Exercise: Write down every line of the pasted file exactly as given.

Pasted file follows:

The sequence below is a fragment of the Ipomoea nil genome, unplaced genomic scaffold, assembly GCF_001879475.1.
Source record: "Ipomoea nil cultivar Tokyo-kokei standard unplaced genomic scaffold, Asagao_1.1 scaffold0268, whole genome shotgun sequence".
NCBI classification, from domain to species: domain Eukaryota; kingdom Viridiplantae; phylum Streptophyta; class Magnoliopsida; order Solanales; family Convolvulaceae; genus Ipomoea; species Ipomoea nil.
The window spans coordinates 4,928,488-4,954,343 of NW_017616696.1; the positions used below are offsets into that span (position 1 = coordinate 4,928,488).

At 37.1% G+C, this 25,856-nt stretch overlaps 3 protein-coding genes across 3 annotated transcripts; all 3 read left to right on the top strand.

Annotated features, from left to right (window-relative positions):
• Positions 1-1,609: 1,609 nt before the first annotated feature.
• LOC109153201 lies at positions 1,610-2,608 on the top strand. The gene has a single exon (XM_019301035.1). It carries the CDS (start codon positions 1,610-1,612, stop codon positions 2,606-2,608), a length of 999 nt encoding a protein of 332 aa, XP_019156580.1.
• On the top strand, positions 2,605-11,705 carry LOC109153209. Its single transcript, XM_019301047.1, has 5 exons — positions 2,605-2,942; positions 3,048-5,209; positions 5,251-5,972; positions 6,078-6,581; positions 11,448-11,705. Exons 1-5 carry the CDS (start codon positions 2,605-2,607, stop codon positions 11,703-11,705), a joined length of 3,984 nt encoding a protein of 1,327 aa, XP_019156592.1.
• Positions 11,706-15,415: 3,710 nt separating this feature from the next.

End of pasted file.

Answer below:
The sequence below is a fragment of the Ipomoea nil genome, unplaced genomic scaffold, assembly GCF_001879475.1.
Source record: "Ipomoea nil cultivar Tokyo-kokei standard unplaced genomic scaffold, Asagao_1.1 scaffold0268, whole genome shotgun sequence".
NCBI classification, from domain to species: domain Eukaryota; kingdom Viridiplantae; phylum Streptophyta; class Magnoliopsida; order Solanales; family Convolvulaceae; genus Ipomoea; species Ipomoea nil.
The window spans coordinates 4,928,488-4,954,343 of NW_017616696.1; the positions used below are offsets into that span (position 1 = coordinate 4,928,488).

At 37.1% G+C, this 25,856-nt stretch overlaps 3 protein-coding genes across 3 annotated transcripts; all 3 read left to right on the top strand.

Annotated features, from left to right (window-relative positions):
• Positions 1-1,609: 1,609 nt before the first annotated feature.
• LOC109153201 lies at positions 1,610-2,608 on the top strand. The gene has a single exon (XM_019301035.1). It carries the CDS (start codon positions 1,610-1,612, stop codon positions 2,606-2,608), a length of 999 nt encoding a protein of 332 aa, XP_019156580.1.
• On the top strand, positions 2,605-11,705 carry LOC109153209. Its single transcript, XM_019301047.1, has 5 exons — positions 2,605-2,942; positions 3,048-5,209; positions 5,251-5,972; positions 6,078-6,581; positions 11,448-11,705. Exons 1-5 carry the CDS (start codon positions 2,605-2,607, stop codon positions 11,703-11,705), a joined length of 3,984 nt encoding a protein of 1,327 aa, XP_019156592.1.
• Positions 11,706-15,415: 3,710 nt separating this feature from the next.